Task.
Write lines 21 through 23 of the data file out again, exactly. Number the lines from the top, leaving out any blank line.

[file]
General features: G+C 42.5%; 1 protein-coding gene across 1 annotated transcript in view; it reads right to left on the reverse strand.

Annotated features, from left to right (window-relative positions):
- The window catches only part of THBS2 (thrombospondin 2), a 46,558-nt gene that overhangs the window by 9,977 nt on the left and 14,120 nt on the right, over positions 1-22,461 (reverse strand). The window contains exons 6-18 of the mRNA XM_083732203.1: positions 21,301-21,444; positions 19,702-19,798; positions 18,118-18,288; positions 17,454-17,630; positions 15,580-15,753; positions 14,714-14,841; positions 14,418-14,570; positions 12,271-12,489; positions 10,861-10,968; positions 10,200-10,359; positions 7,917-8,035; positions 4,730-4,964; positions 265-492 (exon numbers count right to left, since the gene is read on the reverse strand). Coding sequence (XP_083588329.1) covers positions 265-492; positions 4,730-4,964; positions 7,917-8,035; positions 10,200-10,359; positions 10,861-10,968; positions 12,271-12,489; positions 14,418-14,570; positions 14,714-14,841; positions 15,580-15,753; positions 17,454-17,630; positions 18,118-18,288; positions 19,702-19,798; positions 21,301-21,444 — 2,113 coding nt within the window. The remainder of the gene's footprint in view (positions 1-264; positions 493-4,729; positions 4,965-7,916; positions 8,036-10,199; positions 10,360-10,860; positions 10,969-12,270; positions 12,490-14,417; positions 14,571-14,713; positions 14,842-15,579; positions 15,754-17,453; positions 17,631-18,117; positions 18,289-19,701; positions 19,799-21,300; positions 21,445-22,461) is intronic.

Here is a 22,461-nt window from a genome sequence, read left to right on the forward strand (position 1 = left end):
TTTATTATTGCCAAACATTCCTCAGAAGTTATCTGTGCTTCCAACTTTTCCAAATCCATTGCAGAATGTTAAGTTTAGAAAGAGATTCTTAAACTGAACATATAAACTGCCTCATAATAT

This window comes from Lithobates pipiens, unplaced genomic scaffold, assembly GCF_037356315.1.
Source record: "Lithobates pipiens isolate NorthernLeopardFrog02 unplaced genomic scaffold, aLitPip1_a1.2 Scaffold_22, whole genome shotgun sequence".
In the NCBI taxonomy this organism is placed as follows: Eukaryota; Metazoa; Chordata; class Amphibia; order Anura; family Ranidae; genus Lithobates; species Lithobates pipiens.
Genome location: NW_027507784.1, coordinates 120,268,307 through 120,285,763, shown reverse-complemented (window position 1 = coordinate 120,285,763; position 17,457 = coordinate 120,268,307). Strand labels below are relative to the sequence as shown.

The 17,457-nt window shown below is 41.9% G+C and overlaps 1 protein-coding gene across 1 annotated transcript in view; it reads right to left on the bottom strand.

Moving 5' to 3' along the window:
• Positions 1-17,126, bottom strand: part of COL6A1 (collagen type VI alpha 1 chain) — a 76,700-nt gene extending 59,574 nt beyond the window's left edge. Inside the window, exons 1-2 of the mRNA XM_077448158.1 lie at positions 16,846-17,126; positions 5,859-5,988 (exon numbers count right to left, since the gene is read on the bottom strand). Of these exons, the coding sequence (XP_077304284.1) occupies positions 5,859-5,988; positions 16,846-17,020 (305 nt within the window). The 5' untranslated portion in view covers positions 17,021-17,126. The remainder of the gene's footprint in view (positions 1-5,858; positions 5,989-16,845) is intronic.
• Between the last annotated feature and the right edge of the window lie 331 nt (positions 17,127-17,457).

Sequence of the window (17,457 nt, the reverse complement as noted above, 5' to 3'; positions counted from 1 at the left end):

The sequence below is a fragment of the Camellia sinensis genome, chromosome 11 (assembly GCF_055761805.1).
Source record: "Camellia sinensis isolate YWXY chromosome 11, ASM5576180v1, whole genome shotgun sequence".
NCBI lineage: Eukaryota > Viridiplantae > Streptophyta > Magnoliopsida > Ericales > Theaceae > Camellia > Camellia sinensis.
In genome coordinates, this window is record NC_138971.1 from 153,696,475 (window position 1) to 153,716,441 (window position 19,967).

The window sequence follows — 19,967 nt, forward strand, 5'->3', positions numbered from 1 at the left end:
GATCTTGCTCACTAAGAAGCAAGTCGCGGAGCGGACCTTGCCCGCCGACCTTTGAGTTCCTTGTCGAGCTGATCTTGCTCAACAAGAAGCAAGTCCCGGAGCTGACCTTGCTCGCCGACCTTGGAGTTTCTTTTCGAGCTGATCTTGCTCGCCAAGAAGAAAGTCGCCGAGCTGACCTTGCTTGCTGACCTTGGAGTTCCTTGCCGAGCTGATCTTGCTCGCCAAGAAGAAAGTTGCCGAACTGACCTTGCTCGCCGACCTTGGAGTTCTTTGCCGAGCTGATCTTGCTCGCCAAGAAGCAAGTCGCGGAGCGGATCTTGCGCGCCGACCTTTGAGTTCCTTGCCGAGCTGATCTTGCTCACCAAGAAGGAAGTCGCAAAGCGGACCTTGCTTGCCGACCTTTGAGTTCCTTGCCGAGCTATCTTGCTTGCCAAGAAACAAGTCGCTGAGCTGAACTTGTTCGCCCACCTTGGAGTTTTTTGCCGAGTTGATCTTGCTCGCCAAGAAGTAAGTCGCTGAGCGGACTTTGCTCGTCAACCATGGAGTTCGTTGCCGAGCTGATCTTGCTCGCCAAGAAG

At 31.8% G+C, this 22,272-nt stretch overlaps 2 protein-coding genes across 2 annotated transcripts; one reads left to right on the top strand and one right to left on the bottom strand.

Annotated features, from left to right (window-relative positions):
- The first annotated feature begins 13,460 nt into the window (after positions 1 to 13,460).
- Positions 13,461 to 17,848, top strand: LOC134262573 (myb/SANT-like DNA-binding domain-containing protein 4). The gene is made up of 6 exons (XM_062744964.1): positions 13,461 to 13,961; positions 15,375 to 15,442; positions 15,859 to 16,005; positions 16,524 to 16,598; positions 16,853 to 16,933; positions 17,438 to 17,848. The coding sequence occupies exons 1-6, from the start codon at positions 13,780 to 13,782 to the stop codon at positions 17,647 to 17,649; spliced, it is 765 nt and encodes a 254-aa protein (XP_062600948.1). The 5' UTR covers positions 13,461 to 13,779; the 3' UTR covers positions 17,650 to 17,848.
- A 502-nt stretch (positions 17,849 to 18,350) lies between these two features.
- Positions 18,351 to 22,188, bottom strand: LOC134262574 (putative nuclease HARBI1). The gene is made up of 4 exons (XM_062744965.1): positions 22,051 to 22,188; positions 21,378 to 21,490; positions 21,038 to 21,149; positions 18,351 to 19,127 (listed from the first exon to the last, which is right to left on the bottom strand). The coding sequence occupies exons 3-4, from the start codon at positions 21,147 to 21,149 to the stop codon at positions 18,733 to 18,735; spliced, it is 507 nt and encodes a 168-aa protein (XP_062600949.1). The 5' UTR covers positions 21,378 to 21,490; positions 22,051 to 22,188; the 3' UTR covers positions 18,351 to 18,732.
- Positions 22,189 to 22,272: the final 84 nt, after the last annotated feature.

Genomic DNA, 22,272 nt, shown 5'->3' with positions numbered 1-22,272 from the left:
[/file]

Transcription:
At 31.8% G+C, this 22,272-nt stretch overlaps 2 protein-coding genes across 2 annotated transcripts; one reads left to right on the top strand and one right to left on the bottom strand.

Annotated features, from left to right (window-relative positions):
- The first annotated feature begins 13,460 nt into the window (after positions 1 to 13,460).